So what happens when you try to send voice and video over the Net? You can't very well watch a movie or hold an intelligible conversation unless the packets get back and forth quickly and in the right order. As Jim Southworth puts it, "In the classic Internet model, packets could bounce from server to server and nobody would care. Real-time apps like video and voice require fewer hops."

That's where Asynchronous Transfer Mode comes in handy. ATM technology helps real-time data like voice and video traverse a packet network. First, it cuts data into uniform, 53-byte cells. Specialized routers installed along the Internet can pass these cells along much faster than it can normal IP packets, whose sizes vary. Second, ATM alters the Net's hopping-from-computer-to-computer routing system. As Southworth explains, "Even if [an ATM route] is made of many different components, it appears to the system as one hop." The upshot: ATM enables providers to guarantee transmission quality from end to end, making the Net a viable vehicle for voice and video. That's why the backbones' owners are busy installing ATM routers all along their fiber lines.

Future of the future

New cable, wireless, satellite, and routing technologies are only the beginning of the future for the Net.

For example, a select few universities and government agencies, with the help of 13 corporate partners (including Cisco, MCI, Nortel, and Qwest), are building a new Internet, dubbed (cleverly enough) Internet2. This second network will run over two backbones: Qwest's and the Very High Speed Backbone Network Service (or VBNS), a noncommercial backbone run by MCI WorldCom and the National Science Foundation -- and connect to those universities and agencies at gigapops -- network points of presence capable of transferring data at 1 gbps.

The catch: Internet2 will connect only academic and government users. The rest of us will benefit indirectly, though, as high-bandwidth Internet2 applications trickle down. "You'll see greatly improved multimedia and videoconferencing," says Vab Goel, Qwest's director of IP network engineering. For example, Internet2 engineers are developing techniques for tagging voice data packets so they get a higher priority as they pass over the network.

Another promising development is coming from a branch of physics called photonics. Right now, information travels down fiber-optic cables in the form of laser-generated light. Photonics studies ways of manipulating those light waves to increase fiber's transmission capabilities. One photonics scheme, Dense Wave Division Multiplexing (DWDM), sends multiple frequencies of light down the same fiber at the same time. Sprint's Mike Grubbs estimates that DWDM has already increased his company's fiber capacity by a factor of 32. "In the next few years," he says, "we hope to increase that to 100-fold or more." The cable ISP @Home recently signed a deal with AT&T to use the latter's DWDM-based backbone to carry its data traffic.

SilkRoad, a San Diego-based telecommunications and consulting company, has patented another photonics technology dubbed Refractive Synchronization Communication, which has demonstrated data transfer rates of 200 gbps over 200 miles, without signal amplification, on a single wavelength of light; the fastest fiber in use today maxes out at 40 gbps. SilkRoad says that it's negotiating with local telephone companies and large carriers that could roll out RSC technology by this summer. By fall it expects to offer local area network RSC-enabled hubs and switches for use by businesses and homes that have fiber connections. Some analysts predict that the entire Internet backbone will be using photonics of some sort within the next five years.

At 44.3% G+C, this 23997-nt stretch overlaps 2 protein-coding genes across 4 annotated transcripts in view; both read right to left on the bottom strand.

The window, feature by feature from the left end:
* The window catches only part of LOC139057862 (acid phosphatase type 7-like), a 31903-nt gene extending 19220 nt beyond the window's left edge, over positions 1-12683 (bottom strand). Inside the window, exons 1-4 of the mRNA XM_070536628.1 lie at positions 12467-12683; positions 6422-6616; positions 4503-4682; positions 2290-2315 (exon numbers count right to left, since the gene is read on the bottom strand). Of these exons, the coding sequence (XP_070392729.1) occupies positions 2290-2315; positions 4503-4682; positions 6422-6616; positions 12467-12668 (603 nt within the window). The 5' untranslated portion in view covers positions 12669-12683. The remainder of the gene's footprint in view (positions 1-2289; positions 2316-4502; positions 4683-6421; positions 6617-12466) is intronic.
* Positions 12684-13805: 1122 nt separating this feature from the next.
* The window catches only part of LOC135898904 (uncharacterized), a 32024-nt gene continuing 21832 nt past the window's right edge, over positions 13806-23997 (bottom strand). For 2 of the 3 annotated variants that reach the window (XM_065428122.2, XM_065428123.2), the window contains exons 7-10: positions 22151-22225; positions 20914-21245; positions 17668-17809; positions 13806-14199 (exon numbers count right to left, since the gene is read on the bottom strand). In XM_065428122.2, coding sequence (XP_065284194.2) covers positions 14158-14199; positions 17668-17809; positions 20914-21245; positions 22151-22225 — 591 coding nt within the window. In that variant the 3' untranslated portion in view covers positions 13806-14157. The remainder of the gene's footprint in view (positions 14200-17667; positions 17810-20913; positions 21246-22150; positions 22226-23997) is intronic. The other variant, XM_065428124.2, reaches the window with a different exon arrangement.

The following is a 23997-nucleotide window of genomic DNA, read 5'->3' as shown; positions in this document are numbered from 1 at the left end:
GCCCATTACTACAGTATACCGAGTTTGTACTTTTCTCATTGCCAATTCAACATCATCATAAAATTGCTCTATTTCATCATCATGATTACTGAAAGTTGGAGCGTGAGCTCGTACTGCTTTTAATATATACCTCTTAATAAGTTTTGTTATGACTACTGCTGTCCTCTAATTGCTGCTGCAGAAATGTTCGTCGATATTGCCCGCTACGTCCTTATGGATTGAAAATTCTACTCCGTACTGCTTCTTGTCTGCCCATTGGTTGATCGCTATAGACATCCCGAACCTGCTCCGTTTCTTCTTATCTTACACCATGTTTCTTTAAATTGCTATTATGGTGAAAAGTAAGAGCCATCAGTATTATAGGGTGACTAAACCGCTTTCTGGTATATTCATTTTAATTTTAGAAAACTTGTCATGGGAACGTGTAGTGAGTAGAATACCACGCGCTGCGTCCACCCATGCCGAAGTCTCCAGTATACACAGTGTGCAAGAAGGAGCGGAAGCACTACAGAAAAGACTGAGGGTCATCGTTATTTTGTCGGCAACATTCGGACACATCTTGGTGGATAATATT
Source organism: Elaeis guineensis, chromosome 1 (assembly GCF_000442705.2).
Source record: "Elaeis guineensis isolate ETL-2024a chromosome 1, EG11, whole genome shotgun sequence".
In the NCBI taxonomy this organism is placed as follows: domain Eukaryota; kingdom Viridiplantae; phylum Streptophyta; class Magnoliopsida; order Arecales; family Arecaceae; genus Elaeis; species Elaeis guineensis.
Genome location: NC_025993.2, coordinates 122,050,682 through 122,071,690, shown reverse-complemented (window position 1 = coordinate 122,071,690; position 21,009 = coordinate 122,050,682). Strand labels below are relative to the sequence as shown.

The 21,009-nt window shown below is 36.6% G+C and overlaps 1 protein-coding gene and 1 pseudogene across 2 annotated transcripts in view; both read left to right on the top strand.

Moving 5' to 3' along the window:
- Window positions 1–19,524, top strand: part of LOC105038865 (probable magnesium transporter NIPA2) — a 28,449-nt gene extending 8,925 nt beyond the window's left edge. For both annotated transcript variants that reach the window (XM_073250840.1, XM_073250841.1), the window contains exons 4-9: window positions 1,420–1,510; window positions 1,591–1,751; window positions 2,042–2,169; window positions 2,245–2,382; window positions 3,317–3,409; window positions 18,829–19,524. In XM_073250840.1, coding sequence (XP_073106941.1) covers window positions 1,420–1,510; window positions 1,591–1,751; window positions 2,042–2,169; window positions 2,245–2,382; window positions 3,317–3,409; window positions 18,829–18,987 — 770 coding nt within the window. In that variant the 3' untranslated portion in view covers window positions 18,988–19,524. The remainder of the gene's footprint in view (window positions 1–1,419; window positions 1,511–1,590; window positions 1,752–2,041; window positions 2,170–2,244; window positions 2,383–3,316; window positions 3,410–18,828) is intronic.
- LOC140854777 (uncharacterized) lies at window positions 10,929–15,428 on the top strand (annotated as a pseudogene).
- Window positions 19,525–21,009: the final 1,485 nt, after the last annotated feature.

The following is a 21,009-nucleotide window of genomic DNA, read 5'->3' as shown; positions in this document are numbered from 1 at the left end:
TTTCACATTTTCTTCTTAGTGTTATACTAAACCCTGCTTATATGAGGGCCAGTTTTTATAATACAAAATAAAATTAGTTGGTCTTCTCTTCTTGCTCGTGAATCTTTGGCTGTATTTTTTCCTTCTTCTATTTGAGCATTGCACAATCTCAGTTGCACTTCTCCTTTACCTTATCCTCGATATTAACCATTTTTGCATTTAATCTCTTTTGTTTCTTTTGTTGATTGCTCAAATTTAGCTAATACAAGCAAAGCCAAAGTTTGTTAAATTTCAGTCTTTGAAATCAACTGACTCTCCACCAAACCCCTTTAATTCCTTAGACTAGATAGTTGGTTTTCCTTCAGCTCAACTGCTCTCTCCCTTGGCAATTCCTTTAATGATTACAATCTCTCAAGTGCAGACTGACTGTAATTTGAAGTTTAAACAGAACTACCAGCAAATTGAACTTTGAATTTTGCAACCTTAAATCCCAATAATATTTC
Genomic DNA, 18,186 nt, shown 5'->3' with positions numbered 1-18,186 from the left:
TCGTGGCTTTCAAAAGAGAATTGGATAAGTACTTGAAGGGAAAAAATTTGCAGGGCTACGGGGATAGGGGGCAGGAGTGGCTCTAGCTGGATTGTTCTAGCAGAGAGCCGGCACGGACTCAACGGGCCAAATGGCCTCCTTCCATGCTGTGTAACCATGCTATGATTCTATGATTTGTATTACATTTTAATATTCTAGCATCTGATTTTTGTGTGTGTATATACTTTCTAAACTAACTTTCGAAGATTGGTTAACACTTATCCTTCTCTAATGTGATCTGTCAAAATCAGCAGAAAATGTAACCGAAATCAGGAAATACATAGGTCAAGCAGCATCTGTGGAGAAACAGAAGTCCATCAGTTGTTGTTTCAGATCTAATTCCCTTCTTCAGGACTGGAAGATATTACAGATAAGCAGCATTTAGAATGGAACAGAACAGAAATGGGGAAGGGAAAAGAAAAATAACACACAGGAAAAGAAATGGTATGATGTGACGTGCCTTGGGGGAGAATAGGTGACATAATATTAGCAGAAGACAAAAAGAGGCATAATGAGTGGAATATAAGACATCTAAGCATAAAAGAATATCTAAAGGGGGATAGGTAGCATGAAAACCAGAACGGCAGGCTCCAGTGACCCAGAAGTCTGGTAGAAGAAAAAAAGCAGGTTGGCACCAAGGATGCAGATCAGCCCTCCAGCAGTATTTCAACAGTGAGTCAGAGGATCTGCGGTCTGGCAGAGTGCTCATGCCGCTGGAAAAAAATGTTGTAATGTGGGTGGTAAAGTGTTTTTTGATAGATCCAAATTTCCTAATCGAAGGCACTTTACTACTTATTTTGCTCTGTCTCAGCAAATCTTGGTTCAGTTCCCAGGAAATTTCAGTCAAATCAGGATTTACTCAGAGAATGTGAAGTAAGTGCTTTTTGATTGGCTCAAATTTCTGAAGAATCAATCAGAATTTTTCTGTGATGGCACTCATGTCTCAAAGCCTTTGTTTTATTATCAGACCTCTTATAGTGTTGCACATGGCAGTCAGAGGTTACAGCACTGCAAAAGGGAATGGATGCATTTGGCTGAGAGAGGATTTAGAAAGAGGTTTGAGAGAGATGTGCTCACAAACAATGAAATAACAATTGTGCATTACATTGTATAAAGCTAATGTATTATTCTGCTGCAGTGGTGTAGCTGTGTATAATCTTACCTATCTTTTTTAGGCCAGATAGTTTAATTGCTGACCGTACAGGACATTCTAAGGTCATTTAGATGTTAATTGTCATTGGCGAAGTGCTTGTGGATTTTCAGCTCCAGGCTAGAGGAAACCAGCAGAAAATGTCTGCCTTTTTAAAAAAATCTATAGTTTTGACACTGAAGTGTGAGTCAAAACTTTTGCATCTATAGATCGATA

Pass the bottleneck

What you've got, then, is a game of musical bottlenecks: As one segment of the Net accelerates, the others must scramble to keep up. Right now, the bottleneck is at the desktop. As cable and DSL roll out, ISPs and backbone providers will have to speed up their segments to accommodate the new traffic. In the words of Technology Futures analyst Larry Vanston, "We'll be chasing around bottlenecks for the rest of our lives."

The question is, who's going to pay for the chase? Not surprisingly, the consensus among industry observers is that you, the end user, will -- but nobody wants to say how much. Vendors will likely try a variety of price points for broadband connections before the market settles the issue. It's probably safe to say you won't get that multimegabit-per-second connection for $19.95 a month. If users start buying all their communications services from a single company, a national case of sticker shock could ensue. "Most people don't realize how much they pay for these individual services," says Bob Hafner, Gartner Group vice president and research director, "until they see it all in one place."

You may not mind paying the price if the Internet's taking care of all your communications needs. Just pray it doesn't crash.

Bandwidth bestiary

Networking is rife with gobbledygook. Here are some of the key concepts, in plain English.

  • ATM: Asynchronous Transfer Mode, a network technology supporting fast transfers of data, voice, and video.
  • Backbone: The thousands of miles of extremely-high-bandwidth fiber-optic cable connecting major metropolitan areas.
  • Bandwidth: The amount of data, usually expressed in megabits per second, an electronic line can transmit.
  • Broadband: Describes high-bandwidth services such as DSL and cable.
  • Circuit switching: How the plain old telephone system (POTS) works: The phone company establishes a dedicated circuit across its lines from caller to callee.
  • DSL : Digital Subscriber Line, a technology that allows for high-speed data communications (starting at 144 kbps) over regular copper phone lines.
  • Internet2: A new Internet, available only to government and academic users, optimized to carry multimedia as well as data.
  • IP: Internet Protocol, the "IP" in TCP/IP. The set of rules and standards that govern how packets of data are sent and received over the Internet.
  • Packet switching: How most data networks work. Data is divided into packets, with the destination computer's network address appended to each. Hardware along the network examines these addresses and forwards the packets accordingly.
  • Router: The hardware that ties the Internet together, routers forward packets from one network to another.
  • Angela Navarrete is an associate editor for PC World.